OUR VIEW: Same school holidays, less summer break

Some students might find it harder to get back into the swing of things with the start of school. Might shorter summer holidays help?

Much to the delight of parents and the chagrin of students, school began on Tuesday.

For most students, this will mark the first time since about June (depending if you’re in high school or elementary school) that they will be hitting the books and for some, it may take some time to become re-acclimatized to school as it has been a lengthy lay-off.

Earlier this year, B.C.’s Education Minister George Abbott – who recently announced he wouldn’t seek re-election – said that school boards would have control over the school calendar and some people talked about the possibility of a more balanced school calendar, with one of the suggestions being three, one-month breaks throughout the year and that might be a better alternative in terms of learning.

Some have said that because of the lengthy summer break, students tend to forget the things they learned and in fact, a paper from the Canadian Council of Learning (dated 2008) suggests that students can forget upwards of one month’s worth of lessons learned while on summer break.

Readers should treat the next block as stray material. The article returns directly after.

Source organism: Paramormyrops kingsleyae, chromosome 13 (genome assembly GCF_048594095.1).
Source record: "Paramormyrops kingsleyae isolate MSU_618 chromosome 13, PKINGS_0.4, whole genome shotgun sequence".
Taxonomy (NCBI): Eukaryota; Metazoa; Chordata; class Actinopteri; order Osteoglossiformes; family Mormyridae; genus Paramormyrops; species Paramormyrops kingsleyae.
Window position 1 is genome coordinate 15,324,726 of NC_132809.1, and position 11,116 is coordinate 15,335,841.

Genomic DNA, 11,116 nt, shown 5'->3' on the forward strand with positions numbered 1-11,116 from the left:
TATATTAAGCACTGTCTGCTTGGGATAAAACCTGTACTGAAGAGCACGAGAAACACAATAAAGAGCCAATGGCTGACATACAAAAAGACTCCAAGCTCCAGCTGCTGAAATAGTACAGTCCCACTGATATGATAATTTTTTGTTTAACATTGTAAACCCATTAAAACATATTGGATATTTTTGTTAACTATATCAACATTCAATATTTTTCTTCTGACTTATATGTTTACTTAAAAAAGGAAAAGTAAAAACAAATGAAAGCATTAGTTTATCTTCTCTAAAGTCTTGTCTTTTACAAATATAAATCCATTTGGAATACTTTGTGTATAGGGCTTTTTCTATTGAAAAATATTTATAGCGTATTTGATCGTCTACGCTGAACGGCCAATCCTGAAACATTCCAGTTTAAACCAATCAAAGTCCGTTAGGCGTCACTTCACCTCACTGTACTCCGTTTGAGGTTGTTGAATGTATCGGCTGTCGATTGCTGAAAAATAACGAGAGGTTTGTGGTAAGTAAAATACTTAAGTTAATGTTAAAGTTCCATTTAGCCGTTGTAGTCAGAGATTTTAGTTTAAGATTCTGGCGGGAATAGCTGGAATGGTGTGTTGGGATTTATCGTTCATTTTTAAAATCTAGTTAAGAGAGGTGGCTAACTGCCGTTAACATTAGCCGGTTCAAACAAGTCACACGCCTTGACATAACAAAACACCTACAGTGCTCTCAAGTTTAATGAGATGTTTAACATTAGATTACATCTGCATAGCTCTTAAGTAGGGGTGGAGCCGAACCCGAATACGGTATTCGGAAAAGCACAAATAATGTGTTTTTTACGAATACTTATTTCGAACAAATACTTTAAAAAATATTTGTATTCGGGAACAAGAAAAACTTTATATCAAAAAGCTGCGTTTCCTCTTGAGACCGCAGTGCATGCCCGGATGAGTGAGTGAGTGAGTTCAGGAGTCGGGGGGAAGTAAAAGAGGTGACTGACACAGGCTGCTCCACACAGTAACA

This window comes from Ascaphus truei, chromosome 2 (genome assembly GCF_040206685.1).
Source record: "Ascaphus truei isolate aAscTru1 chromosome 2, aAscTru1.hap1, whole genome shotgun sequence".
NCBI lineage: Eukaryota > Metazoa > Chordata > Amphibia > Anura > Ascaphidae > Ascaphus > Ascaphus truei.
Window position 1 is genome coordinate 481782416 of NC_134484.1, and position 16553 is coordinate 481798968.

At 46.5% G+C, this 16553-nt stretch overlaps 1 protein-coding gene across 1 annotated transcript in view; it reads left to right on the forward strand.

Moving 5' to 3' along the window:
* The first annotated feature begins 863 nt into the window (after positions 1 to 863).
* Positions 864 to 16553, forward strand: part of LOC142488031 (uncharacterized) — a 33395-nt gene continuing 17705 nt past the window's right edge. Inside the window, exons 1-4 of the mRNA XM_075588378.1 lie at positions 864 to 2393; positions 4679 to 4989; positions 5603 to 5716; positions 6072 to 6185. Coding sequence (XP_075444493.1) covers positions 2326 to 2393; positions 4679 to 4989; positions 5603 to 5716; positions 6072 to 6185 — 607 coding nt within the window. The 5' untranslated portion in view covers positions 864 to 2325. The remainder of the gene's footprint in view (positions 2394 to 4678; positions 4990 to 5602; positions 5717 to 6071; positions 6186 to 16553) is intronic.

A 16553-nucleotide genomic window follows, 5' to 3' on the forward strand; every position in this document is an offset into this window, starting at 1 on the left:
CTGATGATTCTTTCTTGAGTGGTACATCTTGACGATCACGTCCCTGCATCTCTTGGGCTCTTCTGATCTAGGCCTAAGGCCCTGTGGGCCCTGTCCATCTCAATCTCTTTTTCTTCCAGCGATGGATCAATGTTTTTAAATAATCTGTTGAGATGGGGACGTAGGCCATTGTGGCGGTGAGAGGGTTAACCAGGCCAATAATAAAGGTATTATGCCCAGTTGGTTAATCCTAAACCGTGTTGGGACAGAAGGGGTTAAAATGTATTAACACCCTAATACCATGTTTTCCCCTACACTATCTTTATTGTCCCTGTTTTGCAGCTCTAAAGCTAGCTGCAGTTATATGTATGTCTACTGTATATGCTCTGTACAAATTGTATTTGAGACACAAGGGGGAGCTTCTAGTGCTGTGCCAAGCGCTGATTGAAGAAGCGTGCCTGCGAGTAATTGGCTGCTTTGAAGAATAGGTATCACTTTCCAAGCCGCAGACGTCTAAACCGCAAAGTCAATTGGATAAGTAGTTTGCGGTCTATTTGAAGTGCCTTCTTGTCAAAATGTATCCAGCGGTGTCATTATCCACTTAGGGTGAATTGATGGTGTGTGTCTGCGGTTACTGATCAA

Forgetting that much material can be detrimental to students’ progression and putting students in class 208 days a year (with SD51’s four-day school week and 52 weeks in a year) isn’t the answer but staggering the holidays throughout the year would be beneficial.

Some have suggested that the first month back from summer vacation is often used for review but that wouldn’t be the case with shorter holidays as information from the previous semester would still be relatively fresh in students’ minds, with the shorter time off.

There seems to be evidence of this as an elementary school district in Arizona (Balsz Elementary School District) is said to have seen reading test scores increase 15 per cent since adding 20 days to the school year in 2009.

Many have said a key to learning is constantly reviewing material and wouldn’t more time in the classroom aid with that?

It’s good for students to have a break from school but having such a long lay-off could stunt the learning process.

Going year-round isn’t the answer but giving the same amount of days off but staggered throughout the year is a good compromise.

– Grand Forks Gazette